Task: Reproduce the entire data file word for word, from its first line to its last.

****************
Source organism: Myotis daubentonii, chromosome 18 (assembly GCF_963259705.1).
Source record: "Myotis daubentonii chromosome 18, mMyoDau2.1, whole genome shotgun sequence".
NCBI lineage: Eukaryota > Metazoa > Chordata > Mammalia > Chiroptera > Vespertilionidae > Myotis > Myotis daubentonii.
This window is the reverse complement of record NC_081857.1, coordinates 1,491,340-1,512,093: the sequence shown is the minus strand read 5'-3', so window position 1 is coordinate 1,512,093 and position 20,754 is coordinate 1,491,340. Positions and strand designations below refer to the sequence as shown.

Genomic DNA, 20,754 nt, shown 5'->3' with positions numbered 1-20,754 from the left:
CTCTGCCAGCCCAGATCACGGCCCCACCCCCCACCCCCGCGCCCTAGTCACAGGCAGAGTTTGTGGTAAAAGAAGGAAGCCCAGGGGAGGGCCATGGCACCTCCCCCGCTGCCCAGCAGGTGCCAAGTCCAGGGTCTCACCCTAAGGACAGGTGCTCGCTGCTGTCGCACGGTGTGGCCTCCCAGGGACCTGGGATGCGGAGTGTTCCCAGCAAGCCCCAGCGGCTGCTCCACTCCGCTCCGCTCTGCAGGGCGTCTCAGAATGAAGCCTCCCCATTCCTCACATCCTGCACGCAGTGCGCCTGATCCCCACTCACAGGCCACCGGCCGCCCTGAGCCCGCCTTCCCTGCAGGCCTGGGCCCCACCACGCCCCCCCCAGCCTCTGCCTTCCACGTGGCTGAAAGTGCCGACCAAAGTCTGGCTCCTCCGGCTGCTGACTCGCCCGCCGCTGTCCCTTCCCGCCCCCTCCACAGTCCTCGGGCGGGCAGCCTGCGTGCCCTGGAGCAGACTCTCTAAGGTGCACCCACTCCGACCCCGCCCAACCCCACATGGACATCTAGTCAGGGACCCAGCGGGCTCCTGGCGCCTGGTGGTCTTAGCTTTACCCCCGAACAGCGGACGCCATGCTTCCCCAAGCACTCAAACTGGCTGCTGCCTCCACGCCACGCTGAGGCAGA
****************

Source organism: Myotis daubentonii, chromosome 18 (assembly GCF_963259705.1).
Source record: "Myotis daubentonii chromosome 18, mMyoDau2.1, whole genome shotgun sequence".
NCBI lineage: Eukaryota > Metazoa > Chordata > Mammalia > Chiroptera > Vespertilionidae > Myotis > Myotis daubentonii.
This window is the reverse complement of record NC_081857.1, coordinates 1,491,340-1,512,093: the sequence shown is the minus strand read 5'-3', so window position 1 is coordinate 1,512,093 and position 20,754 is coordinate 1,491,340. Positions and strand designations below refer to the sequence as shown.

Genomic DNA, 20,754 nt, shown 5'->3' with positions numbered 1-20,754 from the left:
CTCTGCCAGCCCAGATCACGGCCCCACCCCCCACCCCCGCGCCCTAGTCACAGGCAGAGTTTGTGGTAAAAGAAGGAAGCCCAGGGGAGGGCCATGGCACCTCCCCCGCTGCCCAGCAGGTGCCAAGTCCAGGGTCTCACCCTAAGGACAGGTGCTCGCTGCTGTCGCACGGTGTGGCCTCCCAGGGACCTGGGATGCGGAGTGTTCCCAGCAAGCCCCAGCGGCTGCTCCACTCCGCTCCGCTCTGCAGGGCGTCTCAGAATGAAGCCTCCCCATTCCTCACATCCTGCACGCAGTGCGCCTGATCCCCACTCACAGGCCACCGGCCGCCCTGAGCCCGCCTTCCCTGCAGGCCTGGGCCCCACCACGCCCCCCCCAGCCTCTGCCTTCCACGTGGCTGAAAGTGCCGACCAAAGTCTGGCTCCTCCGGCTGCTGACTCGCCCGCCGCTGTCCCTTCCCGCCCCCTCCACAGTCCTCGGGCGGGCAGCCTGCGTGCCCTGGAGCAGACTCTCTAAGGTGCACCCACTCCGACCCCGCCCAACCCCACATGGACATCTAGTCAGGGACCCAGCGGGCTCCTGGCGCCTGGTGGTCTTAGCTTTACCCCCGAACAGCGGACGCCATGCTTCCCCAAGCACTCAAACTGGCTGCTGCCTCCACGCCACGCTGAGGCAGA